Mini might welcome non-BMW retailers

Industry

GREER, S.C. — With one exception, all of Mini’s 121 U.S. dealers are also BMW franchisees, reflecting BMW’s desire to keep its small-car brand within the family.

That could change now.

Mini’s new Americas boss, Michael Peyton, intends to take a more brand-agnostic approach with the line and says he is open to bringing non-BMW retailers into the house.

“There’s a new sheriff in town,” proclaimed Peyton, 51, a former Ford and Harley-Davidson exec who took over as vice president of Mini of the Americas in July.

When looking to expand, or replace an underperforming dealership, Peyton said he will seek the “best operator” in the market. A “handful” of non-BMW dealers have expressed interest in Mini franchises, he said.

“For markets where Mini needs to perform better, I’ve got to make sure I’m looking at who the right operator is, regardless of what franchise they have,” Peyton told Automotive News in his first media interview during an event last week at BMW’s U.S. manufacturing plant. “If it’s the BMW dealer that’s the best dealer in the area, fantastic. But if the best dealer is with another brand, then it’s OK to look at them as a potential operator.”

It remains to be seen how interested the top performers in any given market might be in taking on a struggling franchise that sells subcompact cars in crossover-obsessed America.

Mini sales peaked at 66,502 in 2013. The company declared that year that it would sell more

than 100,000 vehicles a year here by 2020. But last year, U.S. sales fell 7.3 percent to 43,684 vehicles, according to the Automotive News Data Center. So far this year, Mini delivered 30,715 vehicles, down 18 percent from a year ago.

Anemic sales have hammered dealer income statements. Nearly half of Mini dealerships are losing money this year, Peyton said, and eight Mini dealerships have closed so far in 2019.

Peyton, a more than 30-year industry veteran who previously ran BMW’s motorcycle business in the Americas, has his work cut out for him.

For starters, Peyton plans to add stores in underserved markets and cull their numbers in saturated markets.

“We need to make sure that we look at where the customers are, where the opportunities are in the market and to make sure that the network is properly structured,” he said. “I’m focused on the throughput of the stores.”

To further shore up the bottom line, BMW of North America agreed to let Mini dealers downsize their stores or move operations into their BMW locations to help defray operating costs and real estate overhead by sharing backroom expenses.

A little more than a quarter of the Mini dealer network has expressed interest in doing that, Peyton said. And about half of those are already making the move.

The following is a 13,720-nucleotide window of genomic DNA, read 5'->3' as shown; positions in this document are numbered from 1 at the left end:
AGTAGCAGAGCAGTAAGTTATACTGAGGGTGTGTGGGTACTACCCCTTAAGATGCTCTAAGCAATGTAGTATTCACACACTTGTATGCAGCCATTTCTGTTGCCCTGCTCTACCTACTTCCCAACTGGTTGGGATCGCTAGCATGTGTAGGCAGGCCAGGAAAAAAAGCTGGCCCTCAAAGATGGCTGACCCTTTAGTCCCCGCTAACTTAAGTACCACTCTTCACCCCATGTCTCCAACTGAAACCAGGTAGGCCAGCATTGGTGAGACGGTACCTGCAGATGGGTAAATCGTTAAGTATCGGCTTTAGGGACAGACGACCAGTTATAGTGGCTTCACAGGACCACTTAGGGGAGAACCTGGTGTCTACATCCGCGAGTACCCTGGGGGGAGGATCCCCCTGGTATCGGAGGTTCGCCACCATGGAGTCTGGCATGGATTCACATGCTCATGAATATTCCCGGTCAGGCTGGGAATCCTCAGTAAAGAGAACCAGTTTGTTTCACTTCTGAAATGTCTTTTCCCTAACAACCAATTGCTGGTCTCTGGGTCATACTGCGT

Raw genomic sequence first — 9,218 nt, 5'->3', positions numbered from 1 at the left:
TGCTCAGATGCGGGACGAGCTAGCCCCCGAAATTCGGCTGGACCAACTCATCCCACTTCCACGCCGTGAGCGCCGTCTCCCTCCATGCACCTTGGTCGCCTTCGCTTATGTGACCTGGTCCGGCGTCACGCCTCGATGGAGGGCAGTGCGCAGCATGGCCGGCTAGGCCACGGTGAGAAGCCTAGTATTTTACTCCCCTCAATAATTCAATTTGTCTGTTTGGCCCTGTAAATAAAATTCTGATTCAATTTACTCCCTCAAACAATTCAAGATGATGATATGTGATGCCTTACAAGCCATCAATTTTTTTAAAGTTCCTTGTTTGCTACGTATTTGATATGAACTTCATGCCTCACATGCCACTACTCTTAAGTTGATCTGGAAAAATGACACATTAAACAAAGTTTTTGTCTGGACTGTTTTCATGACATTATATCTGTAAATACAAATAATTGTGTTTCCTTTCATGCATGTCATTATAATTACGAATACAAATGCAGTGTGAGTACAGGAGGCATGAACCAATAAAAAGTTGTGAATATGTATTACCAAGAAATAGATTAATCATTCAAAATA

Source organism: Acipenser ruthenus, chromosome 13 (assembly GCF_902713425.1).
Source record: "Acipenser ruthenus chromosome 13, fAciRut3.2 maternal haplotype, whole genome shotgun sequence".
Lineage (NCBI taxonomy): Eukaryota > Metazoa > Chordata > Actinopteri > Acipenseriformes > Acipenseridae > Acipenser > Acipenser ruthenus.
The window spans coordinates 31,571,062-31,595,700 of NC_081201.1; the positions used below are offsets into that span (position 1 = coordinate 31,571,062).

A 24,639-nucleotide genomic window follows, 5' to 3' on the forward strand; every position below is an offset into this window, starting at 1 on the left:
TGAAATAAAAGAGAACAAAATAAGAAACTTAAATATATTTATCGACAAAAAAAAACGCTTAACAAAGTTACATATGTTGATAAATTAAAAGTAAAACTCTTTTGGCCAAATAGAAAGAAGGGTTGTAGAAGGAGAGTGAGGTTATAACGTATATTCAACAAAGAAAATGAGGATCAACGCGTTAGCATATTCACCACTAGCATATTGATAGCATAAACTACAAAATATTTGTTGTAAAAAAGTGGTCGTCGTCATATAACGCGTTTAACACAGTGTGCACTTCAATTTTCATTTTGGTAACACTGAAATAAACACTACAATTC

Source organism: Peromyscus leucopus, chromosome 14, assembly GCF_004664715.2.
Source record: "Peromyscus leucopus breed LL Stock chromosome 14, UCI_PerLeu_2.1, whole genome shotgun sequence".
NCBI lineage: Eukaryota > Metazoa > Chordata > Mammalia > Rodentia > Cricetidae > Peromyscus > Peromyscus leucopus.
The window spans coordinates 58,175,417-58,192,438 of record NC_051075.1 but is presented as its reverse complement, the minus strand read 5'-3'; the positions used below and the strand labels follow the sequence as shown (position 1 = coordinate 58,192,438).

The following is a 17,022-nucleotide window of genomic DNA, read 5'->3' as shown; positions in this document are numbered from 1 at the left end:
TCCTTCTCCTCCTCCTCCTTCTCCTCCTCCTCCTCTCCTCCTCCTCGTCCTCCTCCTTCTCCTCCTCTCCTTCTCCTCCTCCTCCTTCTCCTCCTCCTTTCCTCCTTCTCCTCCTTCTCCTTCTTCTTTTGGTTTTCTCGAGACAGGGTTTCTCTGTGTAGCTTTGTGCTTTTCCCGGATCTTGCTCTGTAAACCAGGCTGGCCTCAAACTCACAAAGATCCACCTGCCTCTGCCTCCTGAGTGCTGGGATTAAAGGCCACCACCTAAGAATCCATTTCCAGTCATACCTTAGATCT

“We’re taking those initial learnings and making sure that the customer experience is appropriate from Mini’s standpoint,” Peyton said.

Differentiating the Mini brand and customer experience within a larger BMW store will be critical.

Dealers are expected to maintain Mini-branded showrooms and dedicated sales and service employees in the consolidated locations.

“A lot of Mini customers don’t necessarily want anything to do with BMW,” Peyton said. “So the importance of separating the consumer experience and making sure we have those exclusive touch points — that’s something that has been a learning.”

Mini’s product pipeline will evolve with changing consumer preferences. Executives have hinted that crossover-type models are coming.

“We will see growth in that segment,” BMW Group sales boss Pieter Nota said earlier this year.

Crossovers accounted for 38 percent of the U.S. light-vehicle market last year, up from 27 percent five years ago. During that period, small-car market share shrank to 12 percent from 18 percent. Mini’s largest model, the four-door Countryman compact crossover, was the brand’s bestselling nameplate through October this year.

“It’s making sure that we are in tune with what the customers are looking for,” Peyton said.

That philosophy is also leading Mini down the path of electrification.

In March, the first all-electric Mini, the Mini Cooper SE, will arrive in the U.S. The car is based on the BMW i3s subcompact’s battery-electric powertrain and the two-door Mini Hardtop’s body style. The SE is powered by an electric motor that delivers 181 hp and is capable of going from 0 to 60 mph in 6.9 seconds.

The new EV will start at $30,750, including an $850 shipping fee. As a zero-emission vehicle, the SE will be eligible for state and federal EV tax credits that would knock the price down to as low as $18,750, depending on where it is sold.

“Everyone should be able to have access to an electric vehicle, but you also shouldn’t have to compromise, feeling like it’s a lower end or less premium vehicle,” Peyton said.

The SE has received interest from more than 10,000 potential customers, and Mini expects to sell about 2,000 units in the U.S. by the end of next year.

A second Mini EV is at least a couple years away and is expected to be on all-new platform.

“We need to make sure we’re in the crossover space, certainly for the U.S. market, with an all-electric vehicle,” Peyton said, hinting at the future product. “We want to build upon what we’re learning with the SE.”

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